I left Uspallata yesterday after lunch. The 120km drive to the next village, Barreal, was straight, hot, very windy and monotonous. At least a 30km stretch of loose gravel made me concentrate for a period, and a brief diversion to a dry lake-bed allowed me stretch my legs. But when I reached the edge of Barreal things began to liven up.
Having missed the turn into the village, I did a slow u-turn and the bike’s engine abruptly cut out. I had to give it a few minutes before it was willing to start. A couple of kilometres later it happened again. This time I waited about 15 minutes before continuing a short distance to the village’s petrol station. A worrying development – nothing like this had happened before.
As I pulled up beside the gas pump, I saw a couple sitting in the shade beside their unloaded bicycles. With my tank filled, I wandered over to say hello. Lee and Heidi were waiting for a bus to take them and their bikes to San Juan because one of Lee’s wheel rims had cracked. They had tickets in their hands and expected the bus imminently.
We had been chatting no longer than five minutes when we were approached a portly gendarme and three other folk. These three characters were wearing casual civilian clothes and by their demeanour I would have guessed one to be a local businessman, another perhaps a bank clerk and the third – a young woman – a primary school teacher. But the caps they were sporting told us otherwise – they were members of the Republica Argentina Gendarmeria Nacional. Wikipedia tells me that this a military organisation responsible for Argentina’s borders and also homeland security matters, such as drug trafficking and terrorism (which catagory did they think we fell into?). Fortunately both Lee and Heidi speak Spanish so I got a pretty good gist of the story they proceeded to tell us.
They has received an “anonymous phone call” telling them that two individuals were smoking marijuana at the petrol station. They therefore insisted that they had to search our belongings. At no point did they think to ask the pump attendant if he had seen us smoking anything – and we were sat no more than a cigarette butt’s flick from the pumps. My initial reaction was to recall the stories I had read of crooks dressed as police asking for traveller’s passport or searching them, only to steal something or extort a bribe. But the uniformed gendarme looked way too bored to be someone roll-playing in order to rob an unsuspecting gringo. Resigned to the fact that it would be easier to let the search go ahead, I nevertheless felt I had to win a couple of early points. I therefore insisted that only the unformed officer could search my kit and only when he showed me his identification, as I had no way of knowing if the ‘plain clothed’ cops were legitimate. He begrudgingly wandered off to find it and later presented it me.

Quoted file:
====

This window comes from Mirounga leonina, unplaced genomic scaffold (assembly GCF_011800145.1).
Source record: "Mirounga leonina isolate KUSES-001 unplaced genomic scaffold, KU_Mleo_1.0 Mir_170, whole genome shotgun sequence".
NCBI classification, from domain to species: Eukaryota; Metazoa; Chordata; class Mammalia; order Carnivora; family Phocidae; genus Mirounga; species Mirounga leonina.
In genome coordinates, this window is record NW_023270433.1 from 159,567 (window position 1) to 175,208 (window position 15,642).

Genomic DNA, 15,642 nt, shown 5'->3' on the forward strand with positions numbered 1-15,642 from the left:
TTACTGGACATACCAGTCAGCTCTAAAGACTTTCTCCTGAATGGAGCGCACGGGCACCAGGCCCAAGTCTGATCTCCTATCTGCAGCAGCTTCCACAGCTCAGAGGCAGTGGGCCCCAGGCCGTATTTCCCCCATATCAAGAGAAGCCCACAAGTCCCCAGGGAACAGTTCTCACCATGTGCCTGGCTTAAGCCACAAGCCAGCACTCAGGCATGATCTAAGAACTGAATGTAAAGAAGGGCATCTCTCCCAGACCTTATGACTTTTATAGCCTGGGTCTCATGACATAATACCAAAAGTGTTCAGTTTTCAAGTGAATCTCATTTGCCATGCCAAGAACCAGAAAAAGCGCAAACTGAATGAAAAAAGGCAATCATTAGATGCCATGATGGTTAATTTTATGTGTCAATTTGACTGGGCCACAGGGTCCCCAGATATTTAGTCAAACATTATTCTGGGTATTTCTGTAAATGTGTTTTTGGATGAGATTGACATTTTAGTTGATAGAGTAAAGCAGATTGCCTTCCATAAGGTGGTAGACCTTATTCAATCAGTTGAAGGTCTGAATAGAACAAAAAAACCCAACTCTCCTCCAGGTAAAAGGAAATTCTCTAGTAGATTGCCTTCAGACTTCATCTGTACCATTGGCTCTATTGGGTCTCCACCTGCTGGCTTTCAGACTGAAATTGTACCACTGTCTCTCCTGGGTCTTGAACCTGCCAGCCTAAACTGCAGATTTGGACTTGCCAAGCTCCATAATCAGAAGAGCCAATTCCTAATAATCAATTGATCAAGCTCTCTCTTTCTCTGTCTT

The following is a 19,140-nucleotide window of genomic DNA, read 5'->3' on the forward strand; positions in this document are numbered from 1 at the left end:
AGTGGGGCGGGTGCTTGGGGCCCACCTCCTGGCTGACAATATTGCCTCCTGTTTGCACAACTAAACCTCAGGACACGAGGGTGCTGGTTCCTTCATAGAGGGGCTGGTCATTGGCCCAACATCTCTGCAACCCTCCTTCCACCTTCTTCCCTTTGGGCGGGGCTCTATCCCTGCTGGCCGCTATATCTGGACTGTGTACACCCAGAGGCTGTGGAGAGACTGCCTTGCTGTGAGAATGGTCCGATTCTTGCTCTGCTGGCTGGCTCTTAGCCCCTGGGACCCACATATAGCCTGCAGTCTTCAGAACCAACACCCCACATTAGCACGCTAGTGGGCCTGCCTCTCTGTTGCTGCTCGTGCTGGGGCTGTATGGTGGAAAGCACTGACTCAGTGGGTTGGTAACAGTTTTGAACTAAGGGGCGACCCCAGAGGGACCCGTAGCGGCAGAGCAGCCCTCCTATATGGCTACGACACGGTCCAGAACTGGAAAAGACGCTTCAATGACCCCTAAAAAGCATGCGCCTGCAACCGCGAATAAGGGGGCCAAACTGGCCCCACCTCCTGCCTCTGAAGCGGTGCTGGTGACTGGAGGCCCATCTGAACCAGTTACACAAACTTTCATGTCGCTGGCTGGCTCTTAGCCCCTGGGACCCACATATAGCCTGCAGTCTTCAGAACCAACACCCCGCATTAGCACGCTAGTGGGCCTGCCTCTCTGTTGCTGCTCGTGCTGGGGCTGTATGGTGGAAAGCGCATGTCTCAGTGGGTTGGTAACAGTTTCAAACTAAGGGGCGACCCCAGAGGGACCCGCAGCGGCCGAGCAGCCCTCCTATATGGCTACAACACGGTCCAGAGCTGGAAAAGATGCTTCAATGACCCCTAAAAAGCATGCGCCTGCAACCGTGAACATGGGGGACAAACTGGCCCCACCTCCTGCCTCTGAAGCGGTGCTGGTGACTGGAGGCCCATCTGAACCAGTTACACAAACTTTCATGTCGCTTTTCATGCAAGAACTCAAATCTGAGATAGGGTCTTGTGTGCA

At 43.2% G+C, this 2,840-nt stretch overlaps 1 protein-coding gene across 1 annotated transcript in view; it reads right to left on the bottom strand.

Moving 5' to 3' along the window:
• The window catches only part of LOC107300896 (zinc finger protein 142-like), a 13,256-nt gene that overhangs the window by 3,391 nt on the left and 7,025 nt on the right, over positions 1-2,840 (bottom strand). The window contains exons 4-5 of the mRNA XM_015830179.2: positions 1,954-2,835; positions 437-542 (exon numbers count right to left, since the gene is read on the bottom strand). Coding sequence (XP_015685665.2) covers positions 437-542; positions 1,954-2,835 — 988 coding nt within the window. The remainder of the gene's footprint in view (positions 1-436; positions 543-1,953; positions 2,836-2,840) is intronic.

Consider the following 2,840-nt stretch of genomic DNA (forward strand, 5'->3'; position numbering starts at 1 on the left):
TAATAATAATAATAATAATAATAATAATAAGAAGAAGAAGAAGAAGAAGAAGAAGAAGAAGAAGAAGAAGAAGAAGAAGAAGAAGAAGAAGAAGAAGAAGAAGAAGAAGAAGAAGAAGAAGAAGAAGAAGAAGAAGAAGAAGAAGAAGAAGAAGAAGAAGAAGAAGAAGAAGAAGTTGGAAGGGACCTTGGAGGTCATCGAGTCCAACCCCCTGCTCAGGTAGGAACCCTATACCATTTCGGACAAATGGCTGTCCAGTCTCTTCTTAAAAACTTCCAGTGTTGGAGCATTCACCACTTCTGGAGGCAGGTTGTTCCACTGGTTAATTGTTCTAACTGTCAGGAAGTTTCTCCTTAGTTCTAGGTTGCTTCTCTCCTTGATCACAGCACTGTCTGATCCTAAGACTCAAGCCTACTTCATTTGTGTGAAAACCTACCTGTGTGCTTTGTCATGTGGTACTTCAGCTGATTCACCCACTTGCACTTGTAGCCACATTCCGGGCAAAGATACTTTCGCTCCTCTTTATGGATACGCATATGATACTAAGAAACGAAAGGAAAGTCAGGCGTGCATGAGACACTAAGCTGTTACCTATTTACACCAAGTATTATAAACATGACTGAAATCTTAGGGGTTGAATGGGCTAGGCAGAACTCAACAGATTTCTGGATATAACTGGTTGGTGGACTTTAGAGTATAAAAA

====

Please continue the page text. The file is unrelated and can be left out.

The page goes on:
So they got busy searching and found nothing. I was the third to be searched and it was a pretty half-hearted affair. They didn’t even search my pockets, bumbag or boots – the most obvious places I would keep a small stash of medicinal herbs if I had any. Whilst this was going on, Lee and Heidi’s bus showed up, and was duly told to wait. The handful of passengers disembarked and settled in for an afternoon drink at the adjoining cafe. With the searches complete and nothing found, my companeros reasonably assumed they could continue their travels. But this is South America – the Gendarmes had to fill out a report (one for each of us and them) stating that we had been searched and nothing had been found. This took them at least another 45 minutes. By 6.45pm I was finally back on the road, two hours after arriving at the service station.
I was feeling optimistic and decided to push on a little further before stopping for the evening. The bike had started immediately and was running without missing a beat. Then, after 20km, the engine cut out again. And again 15km later. I should have been savouring the stunning and dramatic landscape which by now was bathed in a soft evening light, with long shadows accentuating every fold in every hillside. Instead, I was getting a bit hot under the collar, shall we say. I made it to within 2km of the centre of the next village, Callingasta, when the moto finally dug her heals in. I waited for her to cool down, I free-wheeled the downhill bit, I tried to cox her home in first gear, I changed the spark plug. In the end I had to ignominiously push her across the long bridge and into the village. It was 10pm and I was in no mood to camp. So I booked into the local ‘hotel’ at about £12 a night – aircon, a shower and a double bed…..
This morning I went searching for a place to recharge the battery, which had taken a caning last night as I tried in vein to get the moto to start. The outcome was inevitable – it always happens this way. I walked around the whole village then back across the bridge, about 3km under a beating sun, only to be told there was a place that had a charger literally 100 metres from the hotel. By the time it was charged the heat of the day was upon us. The village was literally deserted so I followed local custom and enjoyed a few hours of aircon. Then I got to work and removed the fuel tank. Almost immediately, the likely culprit made himself known – the plug that connects to and powers the fuel pump came loose. It shouldn’t have, and thus I assumed that I had failed to seat it properly when I last removed the tank. I nevertheless had a good look around, but a test drive after reassembling everything suggests I’ve nailed it.
Now all I need is for the ATM machine in the plaza will come on line, as I am about to run out of pesos and as things stand I can’t pay for the hotel.
A ‘happy’ New Year? Perhaps not in the conventional sense, but certainly a novel and interesting one, and about an hour ago it got a whole lot happier. That said, I’ll only know tomorrow when I attempt the next leg north.